Frontier has accomplished the changes while staying in the black. Net income for the first three quarters of this year was $113.7 million, according to the company’s Department of Transportation filings, up from $103.5 million for the same period in 2014.

Analysts say that Frontier’s quick transformation over the past two years has been unsurprising. Franke served as chairman of Spirit before bolting from the airline ahead of Indigo’s Frontier purchase. Indigo is also a major investor in the Mexico ultralow-cost carrier Volaris and the Hungarian ultra-low-cost carrier Wizz. In addition, Franke brought former Spirit marketing director Barry Biffle to Frontier to serve as CEO.

“It’s not like they have to spend a lot of time figuring out what they have,” said Henry Harteveldt, a travel industry analyst with Atmosphere Research Group. "Barry Biffle simply said, ‘This is what we did with Spirit; let’s copy it.'"

Harteveldt added that Biffle has sought to avoid Spirit’s worst pitfalls by pursuing measured growth and working to maintain a good reputation for customer service despite its ultralow-cost model.

Still, Frontier’s transformation hasn’t been all clear sailing.

For example, during each of the first seven months of 2015, as the carrier decentralized its route network, Frontier came in behind the on-time average for U.S. discount carriers, according to Flight Tracker.

The airline’s performance picked up substantially from August through September, exceeding the discount carrier average once, coming in below the average once and performing almost exactly at the average during the other three months.

“We’ve adjusted block times as we learn,” Shurz said, referencing the industry term for the amount of time a carrier leaves itself to complete a flight, gate to gate. “And on top of that we have block times that are [shorter than] the industry norms of low-cost carriers.”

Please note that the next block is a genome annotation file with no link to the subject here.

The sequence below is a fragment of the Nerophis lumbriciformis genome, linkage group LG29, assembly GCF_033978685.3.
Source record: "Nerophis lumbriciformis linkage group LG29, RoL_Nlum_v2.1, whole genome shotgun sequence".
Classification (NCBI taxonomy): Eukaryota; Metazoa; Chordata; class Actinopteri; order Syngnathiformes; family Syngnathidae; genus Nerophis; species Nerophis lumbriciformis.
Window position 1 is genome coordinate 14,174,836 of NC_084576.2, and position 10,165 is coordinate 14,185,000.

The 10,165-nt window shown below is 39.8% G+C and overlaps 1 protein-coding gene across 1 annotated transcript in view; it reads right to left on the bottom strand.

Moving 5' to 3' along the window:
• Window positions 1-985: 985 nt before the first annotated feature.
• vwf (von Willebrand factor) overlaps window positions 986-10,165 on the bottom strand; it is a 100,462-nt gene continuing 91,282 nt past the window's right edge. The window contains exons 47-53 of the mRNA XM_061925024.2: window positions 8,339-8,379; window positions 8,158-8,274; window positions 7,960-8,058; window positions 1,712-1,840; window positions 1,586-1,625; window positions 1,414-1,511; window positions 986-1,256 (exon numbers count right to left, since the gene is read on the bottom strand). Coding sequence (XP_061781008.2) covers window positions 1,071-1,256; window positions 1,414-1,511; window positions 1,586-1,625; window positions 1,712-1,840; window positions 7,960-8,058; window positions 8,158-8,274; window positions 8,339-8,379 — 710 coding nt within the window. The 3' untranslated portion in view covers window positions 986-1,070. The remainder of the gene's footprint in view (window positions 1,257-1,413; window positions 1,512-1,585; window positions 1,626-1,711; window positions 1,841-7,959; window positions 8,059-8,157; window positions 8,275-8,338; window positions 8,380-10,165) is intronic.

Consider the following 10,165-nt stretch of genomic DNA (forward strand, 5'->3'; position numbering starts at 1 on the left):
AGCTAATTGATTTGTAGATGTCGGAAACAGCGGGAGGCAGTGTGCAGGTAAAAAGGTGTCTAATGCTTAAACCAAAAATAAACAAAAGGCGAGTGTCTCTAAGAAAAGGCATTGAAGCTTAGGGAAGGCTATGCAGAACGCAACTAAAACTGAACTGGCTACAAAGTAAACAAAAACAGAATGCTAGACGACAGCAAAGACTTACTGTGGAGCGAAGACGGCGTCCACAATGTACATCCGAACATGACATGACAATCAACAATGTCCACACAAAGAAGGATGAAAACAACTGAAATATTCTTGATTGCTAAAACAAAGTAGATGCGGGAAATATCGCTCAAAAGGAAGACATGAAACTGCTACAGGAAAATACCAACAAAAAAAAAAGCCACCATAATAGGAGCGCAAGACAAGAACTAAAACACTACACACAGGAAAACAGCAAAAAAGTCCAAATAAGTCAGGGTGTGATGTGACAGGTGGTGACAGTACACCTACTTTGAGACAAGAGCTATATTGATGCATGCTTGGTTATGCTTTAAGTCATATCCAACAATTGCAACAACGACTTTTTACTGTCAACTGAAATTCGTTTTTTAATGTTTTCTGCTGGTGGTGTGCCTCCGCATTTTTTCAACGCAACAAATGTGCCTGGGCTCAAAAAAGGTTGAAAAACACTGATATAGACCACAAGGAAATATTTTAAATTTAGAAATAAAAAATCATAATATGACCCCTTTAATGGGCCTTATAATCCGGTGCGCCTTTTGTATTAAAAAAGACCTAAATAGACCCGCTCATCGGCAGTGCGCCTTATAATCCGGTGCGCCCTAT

Bob Mann of airline analyst R.W. Mann and Co. called Frontier’s approach to expansion and the ultralow-cost model, “informed trial and error.”

“They look for markets that are hindered by higher-fare competitors, then they come in and expand that marketplace by entering with their low cost structure and their fares,” he said.

Frontier’s transformation into the second-largest ultralow-cost carrier in the U.S. has fueled speculation of a merger with Spirit or another discount carrier, such as JetBlue or Allegiant.

Of those three, Spirit has garnered the most talk, in part because of the familiarity the management teams of the companies have with each other and in part because their route networks rarely butt heads.

In fact, Franke fueled such speculation a year ago at an airline conference in Dublin, when he said that he anticipated mergers among the U.S. budget carriers. But Frontier executives have since downplayed talk of a merger with Spirit.

Asked about the prospect earlier this month, Shurz responded, “No comment.”

Correction: Frontier's senior VP - commercial is Daniel Shurz. A previous version of this report had the wrong last name.